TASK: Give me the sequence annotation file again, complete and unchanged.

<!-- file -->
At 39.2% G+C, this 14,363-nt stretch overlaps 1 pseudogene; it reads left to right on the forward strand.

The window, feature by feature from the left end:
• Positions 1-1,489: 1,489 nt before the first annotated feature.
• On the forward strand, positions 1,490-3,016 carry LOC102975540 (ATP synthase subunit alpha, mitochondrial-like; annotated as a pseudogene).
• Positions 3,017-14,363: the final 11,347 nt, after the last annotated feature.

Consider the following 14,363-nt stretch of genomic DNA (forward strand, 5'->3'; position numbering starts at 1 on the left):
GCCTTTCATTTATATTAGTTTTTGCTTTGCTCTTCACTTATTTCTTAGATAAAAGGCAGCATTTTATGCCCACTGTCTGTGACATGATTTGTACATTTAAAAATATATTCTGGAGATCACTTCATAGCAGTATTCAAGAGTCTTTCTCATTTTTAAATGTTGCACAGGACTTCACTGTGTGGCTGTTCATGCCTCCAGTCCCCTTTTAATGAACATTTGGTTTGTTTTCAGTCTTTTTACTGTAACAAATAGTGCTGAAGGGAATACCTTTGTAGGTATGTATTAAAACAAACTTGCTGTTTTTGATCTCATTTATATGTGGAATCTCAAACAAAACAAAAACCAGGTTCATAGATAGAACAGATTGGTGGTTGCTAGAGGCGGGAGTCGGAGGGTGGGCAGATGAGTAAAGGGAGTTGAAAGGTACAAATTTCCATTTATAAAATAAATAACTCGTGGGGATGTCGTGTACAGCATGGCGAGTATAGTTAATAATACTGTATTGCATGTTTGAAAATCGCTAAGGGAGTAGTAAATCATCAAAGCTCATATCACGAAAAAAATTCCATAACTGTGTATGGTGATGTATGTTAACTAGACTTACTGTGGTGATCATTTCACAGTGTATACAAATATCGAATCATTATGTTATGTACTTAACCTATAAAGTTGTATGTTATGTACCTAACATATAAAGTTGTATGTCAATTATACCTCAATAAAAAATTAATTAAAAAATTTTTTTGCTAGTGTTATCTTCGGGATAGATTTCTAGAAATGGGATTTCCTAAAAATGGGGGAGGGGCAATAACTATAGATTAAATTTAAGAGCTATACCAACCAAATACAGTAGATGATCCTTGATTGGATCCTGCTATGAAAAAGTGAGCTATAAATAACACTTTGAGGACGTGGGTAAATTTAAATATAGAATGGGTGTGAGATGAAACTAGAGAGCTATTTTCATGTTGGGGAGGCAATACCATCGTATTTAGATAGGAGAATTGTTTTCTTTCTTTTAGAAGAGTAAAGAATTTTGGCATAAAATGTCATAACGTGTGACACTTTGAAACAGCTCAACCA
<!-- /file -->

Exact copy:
At 39.2% G+C, this 14,363-nt stretch overlaps 1 pseudogene; it reads left to right on the forward strand.

The window, feature by feature from the left end:
• Positions 1-1,489: 1,489 nt before the first annotated feature.
• On the forward strand, positions 1,490-3,016 carry LOC102975540 (ATP synthase subunit alpha, mitochondrial-like; annotated as a pseudogene).
• Positions 3,017-14,363: the final 11,347 nt, after the last annotated feature.

Consider the following 14,363-nt stretch of genomic DNA (forward strand, 5'->3'; position numbering starts at 1 on the left):
GCCTTTCATTTATATTAGTTTTTGCTTTGCTCTTCACTTATTTCTTAGATAAAAGGCAGCATTTTATGCCCACTGTCTGTGACATGATTTGTACATTTAAAAATATATTCTGGAGATCACTTCATAGCAGTATTCAAGAGTCTTTCTCATTTTTAAATGTTGCACAGGACTTCACTGTGTGGCTGTTCATGCCTCCAGTCCCCTTTTAATGAACATTTGGTTTGTTTTCAGTCTTTTTACTGTAACAAATAGTGCTGAAGGGAATACCTTTGTAGGTATGTATTAAAACAAACTTGCTGTTTTTGATCTCATTTATATGTGGAATCTCAAACAAAACAAAAACCAGGTTCATAGATAGAACAGATTGGTGGTTGCTAGAGGCGGGAGTCGGAGGGTGGGCAGATGAGTAAAGGGAGTTGAAAGGTACAAATTTCCATTTATAAAATAAATAACTCGTGGGGATGTCGTGTACAGCATGGCGAGTATAGTTAATAATACTGTATTGCATGTTTGAAAATCGCTAAGGGAGTAGTAAATCATCAAAGCTCATATCACGAAAAAAATTCCATAACTGTGTATGGTGATGTATGTTAACTAGACTTACTGTGGTGATCATTTCACAGTGTATACAAATATCGAATCATTATGTTATGTACTTAACCTATAAAGTTGTATGTTATGTACCTAACATATAAAGTTGTATGTCAATTATACCTCAATAAAAAATTAATTAAAAAATTTTTTTGCTAGTGTTATCTTCGGGATAGATTTCTAGAAATGGGATTTCCTAAAAATGGGGGAGGGGCAATAACTATAGATTAAATTTAAGAGCTATACCAACCAAATACAGTAGATGATCCTTGATTGGATCCTGCTATGAAAAAGTGAGCTATAAATAACACTTTGAGGACGTGGGTAAATTTAAATATAGAATGGGTGTGAGATGAAACTAGAGAGCTATTTTCATGTTGGGGAGGCAATACCATCGTATTTAGATAGGAGAATTGTTTTCTTTCTTTTAGAAGAGTAAAGAATTTTGGCATAAAATGTCATAACGTGTGACACTTTGAAACAGCTCAACCA